Combustible swarms of potential energy possess the warm winds who scream for a sacrificial bonfire! Their anticipation whips up into a frenzy for the cyclical conflagration that will return the nutrients back to the charred soil. All we can do is await the spectacle to come and loathe its smokey purge of the flora and fauna we hold dear. What soft flesh is this that beholds such a sublime terror that marches forward so slowly then suddenly? That we know is coming yet arrives without warning?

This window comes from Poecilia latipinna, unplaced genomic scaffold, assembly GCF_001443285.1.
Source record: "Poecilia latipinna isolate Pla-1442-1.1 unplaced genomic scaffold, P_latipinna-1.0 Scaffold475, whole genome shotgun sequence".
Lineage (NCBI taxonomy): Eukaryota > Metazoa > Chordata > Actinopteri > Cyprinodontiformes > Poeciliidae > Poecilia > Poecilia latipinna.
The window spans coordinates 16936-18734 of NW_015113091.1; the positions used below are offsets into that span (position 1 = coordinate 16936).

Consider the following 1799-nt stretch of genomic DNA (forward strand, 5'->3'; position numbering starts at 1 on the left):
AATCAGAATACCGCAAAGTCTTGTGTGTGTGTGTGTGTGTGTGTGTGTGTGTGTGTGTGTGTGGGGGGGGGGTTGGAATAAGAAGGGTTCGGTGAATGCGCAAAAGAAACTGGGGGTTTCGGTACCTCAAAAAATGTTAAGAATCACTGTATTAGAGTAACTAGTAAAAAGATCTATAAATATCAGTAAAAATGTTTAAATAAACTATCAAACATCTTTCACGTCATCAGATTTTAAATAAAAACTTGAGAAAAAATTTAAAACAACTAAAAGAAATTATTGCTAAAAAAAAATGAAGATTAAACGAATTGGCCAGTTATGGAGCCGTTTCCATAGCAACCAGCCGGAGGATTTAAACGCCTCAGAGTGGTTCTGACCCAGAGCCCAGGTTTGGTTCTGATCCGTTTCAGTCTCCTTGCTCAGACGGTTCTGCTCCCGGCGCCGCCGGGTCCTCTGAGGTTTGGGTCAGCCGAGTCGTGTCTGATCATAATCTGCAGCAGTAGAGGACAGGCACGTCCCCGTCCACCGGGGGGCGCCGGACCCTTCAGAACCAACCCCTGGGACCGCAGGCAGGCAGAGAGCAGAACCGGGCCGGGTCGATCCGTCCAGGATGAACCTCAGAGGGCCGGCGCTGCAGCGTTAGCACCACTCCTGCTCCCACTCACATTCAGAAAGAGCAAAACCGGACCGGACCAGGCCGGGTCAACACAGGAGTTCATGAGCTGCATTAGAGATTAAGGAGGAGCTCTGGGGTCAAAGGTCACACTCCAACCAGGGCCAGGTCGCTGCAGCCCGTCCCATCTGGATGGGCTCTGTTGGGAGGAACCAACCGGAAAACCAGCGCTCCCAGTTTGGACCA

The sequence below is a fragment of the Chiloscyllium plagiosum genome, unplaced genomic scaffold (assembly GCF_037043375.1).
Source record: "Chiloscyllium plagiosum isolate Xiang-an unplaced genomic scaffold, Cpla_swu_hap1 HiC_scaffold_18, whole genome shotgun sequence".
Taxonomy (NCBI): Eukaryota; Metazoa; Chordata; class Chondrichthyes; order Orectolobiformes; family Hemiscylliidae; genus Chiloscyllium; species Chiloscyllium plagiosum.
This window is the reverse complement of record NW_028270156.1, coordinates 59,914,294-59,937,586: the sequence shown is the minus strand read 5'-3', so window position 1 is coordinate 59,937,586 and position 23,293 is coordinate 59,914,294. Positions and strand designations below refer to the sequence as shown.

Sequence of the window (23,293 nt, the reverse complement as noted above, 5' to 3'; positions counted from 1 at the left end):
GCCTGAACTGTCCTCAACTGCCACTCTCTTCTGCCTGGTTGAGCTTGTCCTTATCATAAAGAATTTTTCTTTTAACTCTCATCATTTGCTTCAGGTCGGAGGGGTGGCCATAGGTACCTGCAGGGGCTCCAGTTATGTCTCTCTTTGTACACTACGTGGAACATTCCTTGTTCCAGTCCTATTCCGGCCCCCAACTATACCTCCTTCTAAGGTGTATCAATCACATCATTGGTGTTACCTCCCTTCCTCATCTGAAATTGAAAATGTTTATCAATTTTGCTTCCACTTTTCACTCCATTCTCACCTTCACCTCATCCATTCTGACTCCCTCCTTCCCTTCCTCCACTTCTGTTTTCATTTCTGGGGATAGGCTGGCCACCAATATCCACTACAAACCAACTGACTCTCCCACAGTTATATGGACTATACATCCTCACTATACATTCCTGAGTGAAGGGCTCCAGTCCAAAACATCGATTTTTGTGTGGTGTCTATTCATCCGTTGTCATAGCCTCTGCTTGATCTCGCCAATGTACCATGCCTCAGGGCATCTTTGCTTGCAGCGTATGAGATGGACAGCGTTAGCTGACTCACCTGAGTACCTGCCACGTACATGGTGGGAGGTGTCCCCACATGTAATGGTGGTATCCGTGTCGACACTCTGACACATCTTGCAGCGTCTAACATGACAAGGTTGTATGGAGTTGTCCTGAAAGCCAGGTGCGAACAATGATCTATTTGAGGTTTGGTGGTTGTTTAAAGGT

From the sea’s memory whose immensity I cannot encompass, she takes a mass of limestone and with one tool – a drop of water – she brings forth a sculpture of all she has ingested and turned inside out in a new formation. Seamounts and guyots miniaturized. Carcinomorphic legs dangle within the stalactites. She carves in with trilobite strokes across the pregnant columns. She freezes in time the way she gushed over countless rocks with flowstone. Amid an astroidal firmament, batoids swirl on the vaulted ceiling whose cetaceous slabs dive down into the abyss. Textures from ancient reefs and sponges crawl under the floor. Cambrian plants rise again in stone. Burrows memorialized in soda straws. The whole chamber curling into a giant nautilus. In the darkest crevices, mimoids gestate. And she finishes it with the simple drip that fills the hollow of her new instrument. The sound of one drop into her fathomless memory. A sound she makes across innumerable planets. Her cephalopodous existence stretches over the galaxies that emerge from her womb.